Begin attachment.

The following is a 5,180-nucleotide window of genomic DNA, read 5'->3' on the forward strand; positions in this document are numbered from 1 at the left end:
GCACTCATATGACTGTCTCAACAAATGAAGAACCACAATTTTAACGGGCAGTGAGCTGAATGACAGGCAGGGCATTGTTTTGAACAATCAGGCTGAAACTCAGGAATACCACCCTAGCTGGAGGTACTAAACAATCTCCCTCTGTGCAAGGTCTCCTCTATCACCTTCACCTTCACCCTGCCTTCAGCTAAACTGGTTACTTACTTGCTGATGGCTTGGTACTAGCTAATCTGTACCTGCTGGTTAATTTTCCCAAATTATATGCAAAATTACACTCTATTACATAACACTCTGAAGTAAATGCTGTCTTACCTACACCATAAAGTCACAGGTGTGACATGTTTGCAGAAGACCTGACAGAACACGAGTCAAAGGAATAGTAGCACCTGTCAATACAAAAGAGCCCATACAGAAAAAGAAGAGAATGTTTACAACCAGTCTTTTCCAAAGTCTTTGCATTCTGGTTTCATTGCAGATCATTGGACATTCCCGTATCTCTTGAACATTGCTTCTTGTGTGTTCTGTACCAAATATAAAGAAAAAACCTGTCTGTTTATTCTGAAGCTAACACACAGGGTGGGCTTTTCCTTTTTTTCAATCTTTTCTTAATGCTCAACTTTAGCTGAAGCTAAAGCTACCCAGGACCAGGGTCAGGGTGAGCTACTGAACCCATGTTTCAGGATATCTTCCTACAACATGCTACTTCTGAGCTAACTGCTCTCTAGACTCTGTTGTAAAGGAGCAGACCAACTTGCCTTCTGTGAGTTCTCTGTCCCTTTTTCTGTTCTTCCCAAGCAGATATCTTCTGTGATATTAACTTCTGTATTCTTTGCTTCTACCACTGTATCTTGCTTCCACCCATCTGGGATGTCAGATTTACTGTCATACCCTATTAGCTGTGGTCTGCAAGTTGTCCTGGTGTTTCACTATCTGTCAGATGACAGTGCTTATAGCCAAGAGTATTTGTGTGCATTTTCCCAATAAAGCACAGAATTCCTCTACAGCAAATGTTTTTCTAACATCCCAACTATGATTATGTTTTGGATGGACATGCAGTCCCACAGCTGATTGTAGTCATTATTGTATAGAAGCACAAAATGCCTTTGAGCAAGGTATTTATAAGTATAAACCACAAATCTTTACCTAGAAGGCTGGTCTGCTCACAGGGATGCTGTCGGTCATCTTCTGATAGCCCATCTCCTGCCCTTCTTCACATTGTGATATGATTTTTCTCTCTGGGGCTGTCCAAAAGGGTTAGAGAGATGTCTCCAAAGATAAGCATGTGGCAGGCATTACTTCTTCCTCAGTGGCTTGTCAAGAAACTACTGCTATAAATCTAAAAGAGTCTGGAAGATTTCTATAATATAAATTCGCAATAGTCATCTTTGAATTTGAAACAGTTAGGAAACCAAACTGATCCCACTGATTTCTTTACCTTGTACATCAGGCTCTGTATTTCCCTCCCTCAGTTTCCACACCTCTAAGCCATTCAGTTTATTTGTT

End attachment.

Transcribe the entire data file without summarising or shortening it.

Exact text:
The following is a 5,180-nucleotide window of genomic DNA, read 5'->3' on the forward strand; positions in this document are numbered from 1 at the left end:
GCACTCATATGACTGTCTCAACAAATGAAGAACCACAATTTTAACGGGCAGTGAGCTGAATGACAGGCAGGGCATTGTTTTGAACAATCAGGCTGAAACTCAGGAATACCACCCTAGCTGGAGGTACTAAACAATCTCCCTCTGTGCAAGGTCTCCTCTATCACCTTCACCTTCACCCTGCCTTCAGCTAAACTGGTTACTTACTTGCTGATGGCTTGGTACTAGCTAATCTGTACCTGCTGGTTAATTTTCCCAAATTATATGCAAAATTACACTCTATTACATAACACTCTGAAGTAAATGCTGTCTTACCTACACCATAAAGTCACAGGTGTGACATGTTTGCAGAAGACCTGACAGAACACGAGTCAAAGGAATAGTAGCACCTGTCAATACAAAAGAGCCCATACAGAAAAAGAAGAGAATGTTTACAACCAGTCTTTTCCAAAGTCTTTGCATTCTGGTTTCATTGCAGATCATTGGACATTCCCGTATCTCTTGAACATTGCTTCTTGTGTGTTCTGTACCAAATATAAAGAAAAAACCTGTCTGTTTATTCTGAAGCTAACACACAGGGTGGGCTTTTCCTTTTTTTCAATCTTTTCTTAATGCTCAACTTTAGCTGAAGCTAAAGCTACCCAGGACCAGGGTCAGGGTGAGCTACTGAACCCATGTTTCAGGATATCTTCCTACAACATGCTACTTCTGAGCTAACTGCTCTCTAGACTCTGTTGTAAAGGAGCAGACCAACTTGCCTTCTGTGAGTTCTCTGTCCCTTTTTCTGTTCTTCCCAAGCAGATATCTTCTGTGATATTAACTTCTGTATTCTTTGCTTCTACCACTGTATCTTGCTTCCACCCATCTGGGATGTCAGATTTACTGTCATACCCTATTAGCTGTGGTCTGCAAGTTGTCCTGGTGTTTCACTATCTGTCAGATGACAGTGCTTATAGCCAAGAGTATTTGTGTGCATTTTCCCAATAAAGCACAGAATTCCTCTACAGCAAATGTTTTTCTAACATCCCAACTATGATTATGTTTTGGATGGACATGCAGTCCCACAGCTGATTGTAGTCATTATTGTATAGAAGCACAAAATGCCTTTGAGCAAGGTATTTATAAGTATAAACCACAAATCTTTACCTAGAAGGCTGGTCTGCTCACAGGGATGCTGTCGGTCATCTTCTGATAGCCCATCTCCTGCCCTTCTTCACATTGTGATATGATTTTTCTCTCTGGGGCTGTCCAAAAGGGTTAGAGAGATGTCTCCAAAGATAAGCATGTGGCAGGCATTACTTCTTCCTCAGTGGCTTGTCAAGAAACTACTGCTATAAATCTAAAAGAGTCTGGAAGATTTCTATAATATAAATTCGCAATAGTCATCTTTGAATTTGAAACAGTTAGGAAACCAAACTGATCCCACTGATTTCTTTACCTTGTACATCAGGCTCTGTATTTCCCTCCCTCAGTTTCCACACCTCTAAGCCATTCAGTTTATTTGTT